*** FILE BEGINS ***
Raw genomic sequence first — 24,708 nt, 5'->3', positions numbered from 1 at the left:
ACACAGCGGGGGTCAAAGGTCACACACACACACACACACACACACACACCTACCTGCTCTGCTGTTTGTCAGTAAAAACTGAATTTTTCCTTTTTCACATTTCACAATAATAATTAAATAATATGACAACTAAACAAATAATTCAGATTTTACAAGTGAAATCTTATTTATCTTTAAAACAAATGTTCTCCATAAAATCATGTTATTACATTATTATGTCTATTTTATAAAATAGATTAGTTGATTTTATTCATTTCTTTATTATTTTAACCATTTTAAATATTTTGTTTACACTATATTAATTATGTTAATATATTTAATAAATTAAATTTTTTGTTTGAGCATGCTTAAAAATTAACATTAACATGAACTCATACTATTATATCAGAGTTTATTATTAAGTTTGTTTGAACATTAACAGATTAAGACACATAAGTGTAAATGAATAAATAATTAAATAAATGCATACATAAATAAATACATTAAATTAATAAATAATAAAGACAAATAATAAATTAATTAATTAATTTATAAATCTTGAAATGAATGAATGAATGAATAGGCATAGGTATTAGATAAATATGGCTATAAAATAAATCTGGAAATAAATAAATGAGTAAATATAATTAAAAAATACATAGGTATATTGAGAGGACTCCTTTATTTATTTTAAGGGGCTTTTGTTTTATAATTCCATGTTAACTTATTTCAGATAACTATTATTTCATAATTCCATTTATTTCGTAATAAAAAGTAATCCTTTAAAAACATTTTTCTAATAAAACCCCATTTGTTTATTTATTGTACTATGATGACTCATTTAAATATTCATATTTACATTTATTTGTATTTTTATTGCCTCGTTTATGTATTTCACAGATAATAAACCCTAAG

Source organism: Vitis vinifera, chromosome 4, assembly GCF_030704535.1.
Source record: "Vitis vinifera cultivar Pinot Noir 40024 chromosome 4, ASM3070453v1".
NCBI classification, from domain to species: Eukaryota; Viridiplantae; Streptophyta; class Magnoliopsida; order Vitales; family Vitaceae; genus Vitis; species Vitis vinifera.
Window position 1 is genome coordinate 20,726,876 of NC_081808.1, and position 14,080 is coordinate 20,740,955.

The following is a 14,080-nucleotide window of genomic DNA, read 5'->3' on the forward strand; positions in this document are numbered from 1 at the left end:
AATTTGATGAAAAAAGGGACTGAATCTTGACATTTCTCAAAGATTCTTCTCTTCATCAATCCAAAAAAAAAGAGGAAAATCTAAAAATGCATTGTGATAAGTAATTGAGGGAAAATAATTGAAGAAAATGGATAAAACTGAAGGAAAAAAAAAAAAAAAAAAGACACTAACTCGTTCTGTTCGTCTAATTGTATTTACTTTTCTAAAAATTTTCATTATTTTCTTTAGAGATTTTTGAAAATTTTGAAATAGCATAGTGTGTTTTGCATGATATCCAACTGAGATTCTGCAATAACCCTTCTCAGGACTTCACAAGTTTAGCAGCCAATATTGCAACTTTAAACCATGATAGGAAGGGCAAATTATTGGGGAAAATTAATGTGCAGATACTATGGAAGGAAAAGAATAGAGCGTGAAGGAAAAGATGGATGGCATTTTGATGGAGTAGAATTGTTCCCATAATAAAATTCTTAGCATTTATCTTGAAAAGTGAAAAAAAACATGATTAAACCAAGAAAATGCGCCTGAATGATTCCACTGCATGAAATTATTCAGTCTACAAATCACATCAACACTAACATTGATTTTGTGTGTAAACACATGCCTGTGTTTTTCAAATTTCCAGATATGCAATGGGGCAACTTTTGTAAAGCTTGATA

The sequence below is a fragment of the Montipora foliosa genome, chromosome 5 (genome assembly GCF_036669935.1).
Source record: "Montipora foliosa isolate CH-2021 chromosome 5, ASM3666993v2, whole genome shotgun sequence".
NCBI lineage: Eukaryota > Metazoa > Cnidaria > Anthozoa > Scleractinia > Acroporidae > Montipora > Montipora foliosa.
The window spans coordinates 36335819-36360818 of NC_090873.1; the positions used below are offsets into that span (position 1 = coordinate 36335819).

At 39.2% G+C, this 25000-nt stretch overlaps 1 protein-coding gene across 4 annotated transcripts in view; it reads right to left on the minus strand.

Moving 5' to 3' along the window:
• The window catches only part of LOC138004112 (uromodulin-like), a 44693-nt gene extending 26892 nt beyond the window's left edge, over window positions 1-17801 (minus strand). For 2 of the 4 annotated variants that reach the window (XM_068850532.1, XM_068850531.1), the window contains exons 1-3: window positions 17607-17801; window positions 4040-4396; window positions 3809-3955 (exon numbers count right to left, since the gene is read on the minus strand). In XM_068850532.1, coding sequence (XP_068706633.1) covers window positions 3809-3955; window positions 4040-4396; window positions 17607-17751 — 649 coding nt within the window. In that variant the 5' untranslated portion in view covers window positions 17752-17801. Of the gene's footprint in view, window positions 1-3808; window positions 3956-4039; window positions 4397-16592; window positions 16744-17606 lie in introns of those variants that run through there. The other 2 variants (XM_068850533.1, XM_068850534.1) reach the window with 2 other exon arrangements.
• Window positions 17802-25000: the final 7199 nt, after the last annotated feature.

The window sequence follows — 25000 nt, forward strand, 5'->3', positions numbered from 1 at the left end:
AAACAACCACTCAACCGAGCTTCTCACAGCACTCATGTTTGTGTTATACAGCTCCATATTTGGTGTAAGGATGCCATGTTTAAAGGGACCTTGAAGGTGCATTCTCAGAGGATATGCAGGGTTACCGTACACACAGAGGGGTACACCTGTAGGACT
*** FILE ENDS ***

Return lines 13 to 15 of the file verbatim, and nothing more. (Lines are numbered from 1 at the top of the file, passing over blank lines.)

At 39.2% G+C, this 25000-nt stretch overlaps 1 protein-coding gene across 4 annotated transcripts in view; it reads right to left on the minus strand.

Moving 5' to 3' along the window:
• The window catches only part of LOC138004112 (uromodulin-like), a 44693-nt gene extending 26892 nt beyond the window's left edge, over window positions 1-17801 (minus strand). For 2 of the 4 annotated variants that reach the window (XM_068850532.1, XM_068850531.1), the window contains exons 1-3: window positions 17607-17801; window positions 4040-4396; window positions 3809-3955 (exon numbers count right to left, since the gene is read on the minus strand). In XM_068850532.1, coding sequence (XP_068706633.1) covers window positions 3809-3955; window positions 4040-4396; window positions 17607-17751 — 649 coding nt within the window. In that variant the 5' untranslated portion in view covers window positions 17752-17801. Of the gene's footprint in view, window positions 1-3808; window positions 3956-4039; window positions 4397-16592; window positions 16744-17606 lie in introns of those variants that run through there. The other 2 variants (XM_068850533.1, XM_068850534.1) reach the window with 2 other exon arrangements.